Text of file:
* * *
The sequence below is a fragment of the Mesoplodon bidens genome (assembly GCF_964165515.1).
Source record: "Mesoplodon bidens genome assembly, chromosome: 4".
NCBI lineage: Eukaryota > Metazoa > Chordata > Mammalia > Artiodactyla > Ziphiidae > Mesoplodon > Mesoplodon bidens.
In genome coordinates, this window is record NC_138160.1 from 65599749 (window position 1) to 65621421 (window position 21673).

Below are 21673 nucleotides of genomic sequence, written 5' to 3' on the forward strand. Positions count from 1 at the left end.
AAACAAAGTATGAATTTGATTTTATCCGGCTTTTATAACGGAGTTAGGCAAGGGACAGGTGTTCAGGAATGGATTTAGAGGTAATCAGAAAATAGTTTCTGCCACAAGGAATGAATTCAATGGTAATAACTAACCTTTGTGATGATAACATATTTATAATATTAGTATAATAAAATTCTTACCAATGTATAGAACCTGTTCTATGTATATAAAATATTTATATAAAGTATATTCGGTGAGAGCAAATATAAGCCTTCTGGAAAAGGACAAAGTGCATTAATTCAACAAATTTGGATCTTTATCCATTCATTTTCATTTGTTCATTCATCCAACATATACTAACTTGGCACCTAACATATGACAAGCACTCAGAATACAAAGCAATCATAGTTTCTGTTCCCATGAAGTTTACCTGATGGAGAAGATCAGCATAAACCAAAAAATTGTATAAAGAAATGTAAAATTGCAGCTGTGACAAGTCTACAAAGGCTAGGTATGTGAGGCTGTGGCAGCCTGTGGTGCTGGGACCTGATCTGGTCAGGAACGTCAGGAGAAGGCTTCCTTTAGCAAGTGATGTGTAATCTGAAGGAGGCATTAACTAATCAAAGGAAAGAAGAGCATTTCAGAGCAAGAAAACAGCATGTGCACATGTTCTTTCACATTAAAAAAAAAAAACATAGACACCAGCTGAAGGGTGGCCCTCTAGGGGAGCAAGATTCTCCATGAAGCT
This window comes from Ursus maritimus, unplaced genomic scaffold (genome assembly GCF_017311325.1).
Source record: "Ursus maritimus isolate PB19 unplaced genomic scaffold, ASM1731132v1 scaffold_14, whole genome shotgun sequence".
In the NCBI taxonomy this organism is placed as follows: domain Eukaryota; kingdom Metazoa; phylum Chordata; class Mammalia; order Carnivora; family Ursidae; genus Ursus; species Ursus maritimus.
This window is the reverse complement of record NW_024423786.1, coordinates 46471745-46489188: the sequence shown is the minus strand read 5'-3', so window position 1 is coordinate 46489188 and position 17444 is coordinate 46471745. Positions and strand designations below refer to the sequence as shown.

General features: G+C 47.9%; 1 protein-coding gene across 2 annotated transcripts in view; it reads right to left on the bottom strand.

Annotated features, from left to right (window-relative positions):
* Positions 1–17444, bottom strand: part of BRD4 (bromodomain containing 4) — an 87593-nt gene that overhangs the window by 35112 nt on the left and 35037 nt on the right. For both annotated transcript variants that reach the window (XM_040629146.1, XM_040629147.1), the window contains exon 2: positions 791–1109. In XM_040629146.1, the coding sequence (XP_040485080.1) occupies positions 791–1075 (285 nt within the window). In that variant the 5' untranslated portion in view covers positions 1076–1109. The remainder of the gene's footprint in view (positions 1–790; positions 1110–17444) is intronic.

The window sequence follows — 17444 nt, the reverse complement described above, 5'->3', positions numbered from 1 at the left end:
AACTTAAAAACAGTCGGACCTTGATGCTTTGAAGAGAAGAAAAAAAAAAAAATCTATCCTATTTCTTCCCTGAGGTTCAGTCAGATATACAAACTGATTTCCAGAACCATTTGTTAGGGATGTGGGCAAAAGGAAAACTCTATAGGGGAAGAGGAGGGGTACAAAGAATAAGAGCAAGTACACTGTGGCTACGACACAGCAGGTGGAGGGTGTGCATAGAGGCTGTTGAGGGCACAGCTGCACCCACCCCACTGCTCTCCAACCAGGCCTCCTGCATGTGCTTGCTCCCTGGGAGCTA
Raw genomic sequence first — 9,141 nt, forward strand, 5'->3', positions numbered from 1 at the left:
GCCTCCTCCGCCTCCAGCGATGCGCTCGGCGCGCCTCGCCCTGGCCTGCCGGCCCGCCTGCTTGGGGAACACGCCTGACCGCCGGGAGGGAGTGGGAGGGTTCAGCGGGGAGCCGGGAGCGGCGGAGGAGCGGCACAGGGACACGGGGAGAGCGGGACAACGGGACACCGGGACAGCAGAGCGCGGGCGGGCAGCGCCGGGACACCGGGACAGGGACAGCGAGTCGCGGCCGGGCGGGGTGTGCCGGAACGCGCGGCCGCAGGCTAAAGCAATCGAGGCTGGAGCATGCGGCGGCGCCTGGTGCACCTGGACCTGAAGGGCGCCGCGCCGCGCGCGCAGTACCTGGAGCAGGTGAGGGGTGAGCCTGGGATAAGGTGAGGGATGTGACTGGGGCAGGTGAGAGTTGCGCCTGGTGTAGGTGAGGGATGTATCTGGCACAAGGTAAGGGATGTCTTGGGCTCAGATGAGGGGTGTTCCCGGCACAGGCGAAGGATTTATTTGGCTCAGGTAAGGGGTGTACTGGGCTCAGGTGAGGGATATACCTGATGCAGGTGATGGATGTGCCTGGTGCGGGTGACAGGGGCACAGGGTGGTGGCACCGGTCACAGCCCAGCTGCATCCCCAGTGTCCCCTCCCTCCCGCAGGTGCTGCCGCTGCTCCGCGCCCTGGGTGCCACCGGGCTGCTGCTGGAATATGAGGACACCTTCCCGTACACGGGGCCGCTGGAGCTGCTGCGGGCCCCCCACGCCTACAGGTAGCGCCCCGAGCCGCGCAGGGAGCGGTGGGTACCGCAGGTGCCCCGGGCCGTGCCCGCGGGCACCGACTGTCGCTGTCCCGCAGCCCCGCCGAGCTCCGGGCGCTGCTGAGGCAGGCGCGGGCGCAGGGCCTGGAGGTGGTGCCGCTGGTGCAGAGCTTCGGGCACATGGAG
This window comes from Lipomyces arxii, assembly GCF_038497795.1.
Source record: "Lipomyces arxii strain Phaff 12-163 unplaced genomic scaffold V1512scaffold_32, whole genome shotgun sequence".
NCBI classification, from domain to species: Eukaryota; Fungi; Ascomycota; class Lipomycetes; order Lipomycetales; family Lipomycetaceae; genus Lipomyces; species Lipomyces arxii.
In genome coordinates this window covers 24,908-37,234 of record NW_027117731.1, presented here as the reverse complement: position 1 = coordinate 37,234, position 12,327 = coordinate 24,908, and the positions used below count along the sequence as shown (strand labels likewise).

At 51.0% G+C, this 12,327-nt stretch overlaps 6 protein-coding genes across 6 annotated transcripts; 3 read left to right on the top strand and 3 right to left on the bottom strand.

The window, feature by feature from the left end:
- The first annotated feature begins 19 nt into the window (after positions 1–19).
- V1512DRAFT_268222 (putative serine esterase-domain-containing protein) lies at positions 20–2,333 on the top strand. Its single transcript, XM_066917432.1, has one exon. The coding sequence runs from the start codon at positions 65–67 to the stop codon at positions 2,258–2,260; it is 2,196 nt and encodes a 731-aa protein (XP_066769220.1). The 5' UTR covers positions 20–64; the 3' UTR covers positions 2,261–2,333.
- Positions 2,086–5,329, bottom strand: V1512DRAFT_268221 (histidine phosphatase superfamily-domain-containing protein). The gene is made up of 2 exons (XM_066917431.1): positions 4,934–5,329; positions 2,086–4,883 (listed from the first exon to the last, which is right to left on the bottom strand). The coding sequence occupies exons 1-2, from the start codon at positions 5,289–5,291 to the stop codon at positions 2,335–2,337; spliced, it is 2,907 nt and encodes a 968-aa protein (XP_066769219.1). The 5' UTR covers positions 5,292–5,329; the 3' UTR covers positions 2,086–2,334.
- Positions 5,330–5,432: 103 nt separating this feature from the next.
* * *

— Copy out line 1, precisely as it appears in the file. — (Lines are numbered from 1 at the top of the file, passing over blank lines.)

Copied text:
The sequence below is a fragment of the Mesoplodon bidens genome (assembly GCF_964165515.1).